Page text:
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Local police agencies suspend fingerprinting, pistol licenses as COVID-19 cases rise

by CHARLES H. FEATHERSTONE
Staff Writer | November 17, 2020 1:00 AM

By CHARLES H. FEATHERSTONE

Staff Writer

EPHRATA — With COVID-19 cases on the rise, law enforcement agencies across the Columbia Basin are suspending some operations.

Kyle Foreman, a spokesman for the Grant County Sheriff’s Office, said the GCSO was suspending fingerprinting and processing of new applications for concealed pistol permits (CPL) until Dec. 14.

“If you are trying to renew your CPL, you can go online and get a form from our website, fill it in and mail it,” Foreman said.

The GCSO can still process pistol permit renewal applications by mail, but fingerprints are required for new ones, Foreman said.

On Monday, the Quincy Police Department announced it has also suspended its fingerprinting operations and is not processing new pistol permit applications, according to a Facebook posting Monday. The QPD will honor current pistol permit fingerprinting appointments, the announcement said.

Also, the Quincy Animal Shelter is not going to allow new animal adoptions, though appointments already made will be honored, the QPD said.

Quincy Police Chief Kieth Siebert said the QPD is also changing how its officers work in the field, in order to lessen the amount of contact they have with people.

“We’re not going on aid calls unless we’re requested by EMS or fire,” Siebert said. “We’re trying to keep folks in the community safe. Patrol will still be fully staffed.”

Othello Police Chief Phil Schenck said the Othello Police have also suspended fingerprinting and taking DNA samples “until further notice,” and the department is also instructing officers to do what they can to reduce unnecessary contact with the public.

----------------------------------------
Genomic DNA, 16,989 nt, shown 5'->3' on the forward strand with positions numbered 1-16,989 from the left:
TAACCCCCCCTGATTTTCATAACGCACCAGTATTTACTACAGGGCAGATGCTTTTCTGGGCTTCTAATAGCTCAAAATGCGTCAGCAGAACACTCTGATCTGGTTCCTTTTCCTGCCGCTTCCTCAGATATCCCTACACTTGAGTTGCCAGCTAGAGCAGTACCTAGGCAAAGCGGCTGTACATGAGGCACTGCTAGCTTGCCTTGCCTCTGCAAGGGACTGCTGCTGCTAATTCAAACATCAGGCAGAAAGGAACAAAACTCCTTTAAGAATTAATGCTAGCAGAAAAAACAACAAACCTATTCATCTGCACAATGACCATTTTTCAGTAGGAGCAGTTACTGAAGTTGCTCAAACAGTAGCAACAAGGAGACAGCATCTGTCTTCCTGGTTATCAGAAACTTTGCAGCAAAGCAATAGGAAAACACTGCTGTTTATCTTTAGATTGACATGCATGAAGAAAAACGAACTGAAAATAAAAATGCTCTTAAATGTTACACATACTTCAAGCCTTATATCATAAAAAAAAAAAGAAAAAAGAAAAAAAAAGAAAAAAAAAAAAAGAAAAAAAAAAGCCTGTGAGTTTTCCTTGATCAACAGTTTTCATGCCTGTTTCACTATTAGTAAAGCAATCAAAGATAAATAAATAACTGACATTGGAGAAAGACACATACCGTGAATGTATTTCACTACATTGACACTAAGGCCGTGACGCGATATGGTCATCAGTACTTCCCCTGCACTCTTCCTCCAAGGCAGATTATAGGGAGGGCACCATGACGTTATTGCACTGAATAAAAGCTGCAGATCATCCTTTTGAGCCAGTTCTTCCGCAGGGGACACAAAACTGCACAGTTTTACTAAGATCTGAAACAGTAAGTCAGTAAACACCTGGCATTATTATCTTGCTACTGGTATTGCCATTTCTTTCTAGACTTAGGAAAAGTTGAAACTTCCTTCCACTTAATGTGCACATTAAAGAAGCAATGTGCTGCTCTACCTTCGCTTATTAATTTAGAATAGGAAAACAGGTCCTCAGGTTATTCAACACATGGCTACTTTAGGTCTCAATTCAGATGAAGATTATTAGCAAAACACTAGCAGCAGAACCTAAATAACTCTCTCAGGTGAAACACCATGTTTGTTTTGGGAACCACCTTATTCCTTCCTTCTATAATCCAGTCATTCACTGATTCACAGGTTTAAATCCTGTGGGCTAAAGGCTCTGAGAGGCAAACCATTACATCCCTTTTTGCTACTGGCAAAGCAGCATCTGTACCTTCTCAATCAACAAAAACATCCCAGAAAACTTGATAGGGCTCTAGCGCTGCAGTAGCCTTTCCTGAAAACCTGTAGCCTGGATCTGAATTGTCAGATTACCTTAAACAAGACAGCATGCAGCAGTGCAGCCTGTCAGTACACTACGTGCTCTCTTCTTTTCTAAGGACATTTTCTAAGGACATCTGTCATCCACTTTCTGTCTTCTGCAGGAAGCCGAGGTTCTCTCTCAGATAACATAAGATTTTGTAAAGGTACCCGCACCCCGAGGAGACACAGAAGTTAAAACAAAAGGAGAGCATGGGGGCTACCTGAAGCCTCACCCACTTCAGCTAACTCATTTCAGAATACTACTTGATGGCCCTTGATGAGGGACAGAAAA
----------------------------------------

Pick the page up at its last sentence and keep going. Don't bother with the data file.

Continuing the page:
“Officers are being directed to make contact outside of homes when possible,” Schenck wrote in an email to the Columbia Basin Herald.

Moses Lake Police Department Capt. Mike Williams said the MLPD has suspended both fingerprinting operations and new CPL applications, and it has also sent some of its clerical staff home to work remotely.

The MLPD, however, has not made any significant modifications to how its officers operate in the field.

“Not much has changed,” Williams said. “There’s not a heck of a lot we can do.”

Ephrata Police Chief Kurt Adkinson said the Ephrata Police Department’s offices remain closed. However, Ephrata residents apply to the GCSO for concealed pistol permits since the EPD does not have its own fingerprinting machine, Adkinson said.

As for the rest of it, Adkinson said the EPD is just watching and waiting.

“We’re playing it by ear,” he said.

All the agencies have closed or significantly limited access to their offices.

Foreman said sheriff’s deputies were also being encouraged to maintain social distancing with the public.

“We’re telling them to be as safe as they can,” he said.

Charles H. Featherstone can be reached at cfeatherstone@columbiabasinherald.com.